The goal of the conference is to get people to think about their health and environment when it comes to performing routine tasks like maintaining your lawn and home. "You are exposed to pesticides used in thousands of products in homes, schools, gardens, parks and the workplace," says Zucker. "A lot of [pesticide chemicals] end up in the water. It ends up going into the ground water, the sewer system and going back in the lake."
Local laws to ban the use of non-essential, "cosmetic" pesticides have sprouted in Canada in the past decade, as municipal leaders focused on community health issues. Canadians recognized the link between the environment and human health, and promoted a responsibility to preserve the natural environment, says Feldman. (The upcoming event features two advocates — nurse/executive/educator Jan Kasperksi and lawyer Theresa McClenaghan — who were instrumental in getting pesticides banned in Ontario.)
"We are at a stage now where we see the dramatic impact on health that our treatment of the environment can have," says Feldman. He says Canada has embraced "a precautionary principle" that does not tolerate excessive, unnecessary use of pesticides if the "end goal can be achieved without the use of these toxic materials."
But in the U.S., says Feldman, the Environmental Protection Agency uses a flawed risk-assessment model that ignores many variables about communities — like individual residents' eating habits and proximity to heavy industry — and thus cannot present a clear picture of how a certain pesticide will impact health.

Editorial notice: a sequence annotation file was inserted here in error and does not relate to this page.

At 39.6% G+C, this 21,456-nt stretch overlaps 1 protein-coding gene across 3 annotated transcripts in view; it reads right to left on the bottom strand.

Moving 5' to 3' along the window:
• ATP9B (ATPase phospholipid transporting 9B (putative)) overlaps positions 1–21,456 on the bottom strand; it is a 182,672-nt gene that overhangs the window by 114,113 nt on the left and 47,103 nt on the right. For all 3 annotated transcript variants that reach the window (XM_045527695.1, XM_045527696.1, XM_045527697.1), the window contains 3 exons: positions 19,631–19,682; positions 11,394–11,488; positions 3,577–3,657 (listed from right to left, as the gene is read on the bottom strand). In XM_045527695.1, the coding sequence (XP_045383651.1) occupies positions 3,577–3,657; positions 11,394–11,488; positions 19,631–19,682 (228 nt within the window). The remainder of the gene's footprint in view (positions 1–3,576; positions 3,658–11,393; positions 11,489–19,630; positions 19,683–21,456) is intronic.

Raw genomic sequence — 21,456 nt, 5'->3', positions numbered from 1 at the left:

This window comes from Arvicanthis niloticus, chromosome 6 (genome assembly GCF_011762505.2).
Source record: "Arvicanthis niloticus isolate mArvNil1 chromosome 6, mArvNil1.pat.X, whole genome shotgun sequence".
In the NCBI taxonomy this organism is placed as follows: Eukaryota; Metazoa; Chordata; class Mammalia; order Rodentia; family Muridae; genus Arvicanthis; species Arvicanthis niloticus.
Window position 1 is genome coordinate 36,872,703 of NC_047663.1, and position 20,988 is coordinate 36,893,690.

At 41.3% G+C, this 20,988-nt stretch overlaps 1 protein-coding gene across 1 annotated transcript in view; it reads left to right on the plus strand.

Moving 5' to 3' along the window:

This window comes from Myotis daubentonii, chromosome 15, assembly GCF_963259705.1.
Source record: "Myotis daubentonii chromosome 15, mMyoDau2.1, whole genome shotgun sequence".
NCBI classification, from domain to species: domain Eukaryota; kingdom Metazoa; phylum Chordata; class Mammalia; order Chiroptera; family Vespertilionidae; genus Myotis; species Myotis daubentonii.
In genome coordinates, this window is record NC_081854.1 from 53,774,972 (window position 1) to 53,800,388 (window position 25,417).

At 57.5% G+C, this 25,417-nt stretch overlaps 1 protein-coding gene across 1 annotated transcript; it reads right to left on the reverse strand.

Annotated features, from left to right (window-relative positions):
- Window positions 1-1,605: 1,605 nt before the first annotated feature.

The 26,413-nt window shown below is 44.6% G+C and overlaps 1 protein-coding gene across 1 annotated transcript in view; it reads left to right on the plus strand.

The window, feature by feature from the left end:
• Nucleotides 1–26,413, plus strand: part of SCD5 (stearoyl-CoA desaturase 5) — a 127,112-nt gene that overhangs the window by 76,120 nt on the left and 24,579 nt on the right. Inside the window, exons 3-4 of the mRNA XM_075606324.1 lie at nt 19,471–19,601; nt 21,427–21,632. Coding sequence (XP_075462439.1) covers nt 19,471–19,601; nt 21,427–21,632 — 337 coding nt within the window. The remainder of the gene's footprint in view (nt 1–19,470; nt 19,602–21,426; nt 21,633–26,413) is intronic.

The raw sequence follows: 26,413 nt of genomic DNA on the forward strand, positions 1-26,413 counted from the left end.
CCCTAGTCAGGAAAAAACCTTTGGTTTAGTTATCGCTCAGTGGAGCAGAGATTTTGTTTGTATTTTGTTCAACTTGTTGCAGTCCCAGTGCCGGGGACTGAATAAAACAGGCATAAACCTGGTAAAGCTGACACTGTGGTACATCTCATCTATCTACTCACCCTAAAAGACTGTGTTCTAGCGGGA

"Given that, the question should be: Why are we so quick to use these things?" says Feldman. "Given these uncertainties, it's really important to err on the side of caution and to try to avoid their use, and eat organically to the extent that it's possible."
Zucker and his Ohio allies have scored some victories. His group successfully pushed for a state regulation that requires lawn-spraying companies to post warning signs on treated lawns. The group also advised a number of cities and counties during the West Nile virus scare. "It was sensationalized amazingly in the media," says Zucker. "A lot of communities were out there spraying up and down the street — clouds and clouds of pesticides." Advocates testified before city councils, and the city of Lyndhurst even banned indiscriminate mass spraying in response to the group's testimony.
Zucker says he is not against pesticides; he advocates a form of pest control that stresses better sanitation practices to prevent pest infestation. Pesticides should only be used as a last resort, he says.
But the makers of pesticides and chemicals used in mass agriculture are a powerful lobbying force in Washington D.C., says Feldman. He hopes that next month's forum can inspire people to force changes in their communities. "Make decisions regarding your household, your school, your church, your synagogue — wherever you are engaged with a community or institution," he says. "Engage on this issue as a life-or-death issue."
To attend Greening the Community, register online at beyondpesticides.org or call 202.543.5450. Rates start at $25 for Ohio residents, grassroots activists and students.